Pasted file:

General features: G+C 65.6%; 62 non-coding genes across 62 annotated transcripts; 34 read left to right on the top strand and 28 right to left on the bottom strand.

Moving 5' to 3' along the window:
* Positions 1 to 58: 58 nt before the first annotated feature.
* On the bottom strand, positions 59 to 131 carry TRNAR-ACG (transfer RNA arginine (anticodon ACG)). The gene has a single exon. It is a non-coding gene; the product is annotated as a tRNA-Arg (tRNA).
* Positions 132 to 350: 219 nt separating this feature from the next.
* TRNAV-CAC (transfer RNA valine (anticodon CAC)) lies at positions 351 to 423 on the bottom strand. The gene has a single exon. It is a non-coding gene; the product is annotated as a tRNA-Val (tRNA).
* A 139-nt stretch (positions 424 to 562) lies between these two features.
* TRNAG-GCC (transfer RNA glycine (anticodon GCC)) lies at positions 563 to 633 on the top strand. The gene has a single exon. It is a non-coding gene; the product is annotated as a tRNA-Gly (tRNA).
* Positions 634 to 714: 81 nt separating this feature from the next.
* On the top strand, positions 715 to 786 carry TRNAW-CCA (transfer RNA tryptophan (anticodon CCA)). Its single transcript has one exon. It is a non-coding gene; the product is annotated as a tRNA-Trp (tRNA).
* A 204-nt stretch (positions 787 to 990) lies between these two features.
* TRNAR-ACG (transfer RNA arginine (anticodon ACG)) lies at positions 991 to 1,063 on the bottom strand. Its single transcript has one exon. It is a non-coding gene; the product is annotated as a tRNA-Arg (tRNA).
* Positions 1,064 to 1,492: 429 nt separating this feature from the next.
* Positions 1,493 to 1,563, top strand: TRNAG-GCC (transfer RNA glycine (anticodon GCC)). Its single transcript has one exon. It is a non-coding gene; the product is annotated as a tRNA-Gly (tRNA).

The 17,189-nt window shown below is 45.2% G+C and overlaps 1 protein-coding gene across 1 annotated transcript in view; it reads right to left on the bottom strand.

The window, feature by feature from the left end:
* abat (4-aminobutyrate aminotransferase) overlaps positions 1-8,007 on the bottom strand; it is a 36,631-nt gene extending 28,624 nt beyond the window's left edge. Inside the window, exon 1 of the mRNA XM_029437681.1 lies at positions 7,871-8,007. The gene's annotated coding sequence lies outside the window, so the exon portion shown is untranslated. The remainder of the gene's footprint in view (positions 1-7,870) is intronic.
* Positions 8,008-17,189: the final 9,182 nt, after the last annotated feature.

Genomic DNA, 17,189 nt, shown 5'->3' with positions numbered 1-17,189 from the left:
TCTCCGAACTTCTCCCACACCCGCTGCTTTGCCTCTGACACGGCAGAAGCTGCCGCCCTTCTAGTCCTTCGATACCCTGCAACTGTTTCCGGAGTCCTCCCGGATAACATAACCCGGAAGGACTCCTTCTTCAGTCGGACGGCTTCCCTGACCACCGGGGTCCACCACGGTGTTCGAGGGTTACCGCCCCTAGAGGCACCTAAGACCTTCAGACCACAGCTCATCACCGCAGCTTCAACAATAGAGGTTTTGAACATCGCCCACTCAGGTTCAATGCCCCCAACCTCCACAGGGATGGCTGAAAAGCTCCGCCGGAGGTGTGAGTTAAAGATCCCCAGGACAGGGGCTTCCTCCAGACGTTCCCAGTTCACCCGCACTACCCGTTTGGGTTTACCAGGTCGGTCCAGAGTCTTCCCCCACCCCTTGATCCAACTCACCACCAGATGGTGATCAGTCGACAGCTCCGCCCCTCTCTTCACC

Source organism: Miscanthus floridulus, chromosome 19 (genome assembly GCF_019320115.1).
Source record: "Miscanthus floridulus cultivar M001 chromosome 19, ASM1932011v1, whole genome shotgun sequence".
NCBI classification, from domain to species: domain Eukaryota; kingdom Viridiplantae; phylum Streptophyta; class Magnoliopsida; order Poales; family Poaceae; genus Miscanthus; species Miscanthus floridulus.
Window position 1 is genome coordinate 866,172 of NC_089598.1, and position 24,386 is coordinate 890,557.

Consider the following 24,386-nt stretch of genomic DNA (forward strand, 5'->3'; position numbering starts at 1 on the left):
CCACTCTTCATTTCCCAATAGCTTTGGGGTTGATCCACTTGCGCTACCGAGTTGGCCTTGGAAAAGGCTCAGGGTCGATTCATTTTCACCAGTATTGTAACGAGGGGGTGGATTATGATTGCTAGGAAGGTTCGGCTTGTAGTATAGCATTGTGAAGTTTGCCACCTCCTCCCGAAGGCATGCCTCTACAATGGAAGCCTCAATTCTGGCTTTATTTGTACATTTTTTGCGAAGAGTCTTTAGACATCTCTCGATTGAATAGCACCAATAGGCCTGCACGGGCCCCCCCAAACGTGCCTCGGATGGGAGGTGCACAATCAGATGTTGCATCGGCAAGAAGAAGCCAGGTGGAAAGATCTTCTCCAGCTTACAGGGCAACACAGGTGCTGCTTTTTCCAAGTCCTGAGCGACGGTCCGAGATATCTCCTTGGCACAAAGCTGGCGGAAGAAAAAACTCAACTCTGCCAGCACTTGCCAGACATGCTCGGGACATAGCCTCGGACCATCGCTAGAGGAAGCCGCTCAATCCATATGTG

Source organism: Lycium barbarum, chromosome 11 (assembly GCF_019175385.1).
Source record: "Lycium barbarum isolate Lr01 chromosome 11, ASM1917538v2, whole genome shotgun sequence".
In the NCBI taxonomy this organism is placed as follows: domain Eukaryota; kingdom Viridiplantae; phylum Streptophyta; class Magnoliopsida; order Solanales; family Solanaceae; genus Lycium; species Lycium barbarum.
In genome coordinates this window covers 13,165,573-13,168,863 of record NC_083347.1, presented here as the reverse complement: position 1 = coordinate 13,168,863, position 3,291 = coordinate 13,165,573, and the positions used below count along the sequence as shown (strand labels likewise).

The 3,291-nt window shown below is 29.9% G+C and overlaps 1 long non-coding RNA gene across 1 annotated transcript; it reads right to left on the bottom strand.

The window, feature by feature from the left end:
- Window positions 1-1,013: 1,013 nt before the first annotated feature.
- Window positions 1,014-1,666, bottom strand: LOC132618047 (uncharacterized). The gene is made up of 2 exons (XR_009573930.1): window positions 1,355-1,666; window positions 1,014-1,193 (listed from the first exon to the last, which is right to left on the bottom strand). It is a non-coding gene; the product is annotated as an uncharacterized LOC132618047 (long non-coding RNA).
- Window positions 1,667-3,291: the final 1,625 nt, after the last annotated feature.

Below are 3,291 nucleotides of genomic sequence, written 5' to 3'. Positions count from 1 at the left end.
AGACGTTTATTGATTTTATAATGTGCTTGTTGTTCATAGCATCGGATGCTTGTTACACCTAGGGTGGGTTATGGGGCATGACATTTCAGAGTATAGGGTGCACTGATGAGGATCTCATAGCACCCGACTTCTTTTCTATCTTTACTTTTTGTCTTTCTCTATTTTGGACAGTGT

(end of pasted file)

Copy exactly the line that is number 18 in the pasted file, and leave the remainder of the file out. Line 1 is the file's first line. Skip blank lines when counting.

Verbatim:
* Positions 8,008-17,189: the final 9,182 nt, after the last annotated feature.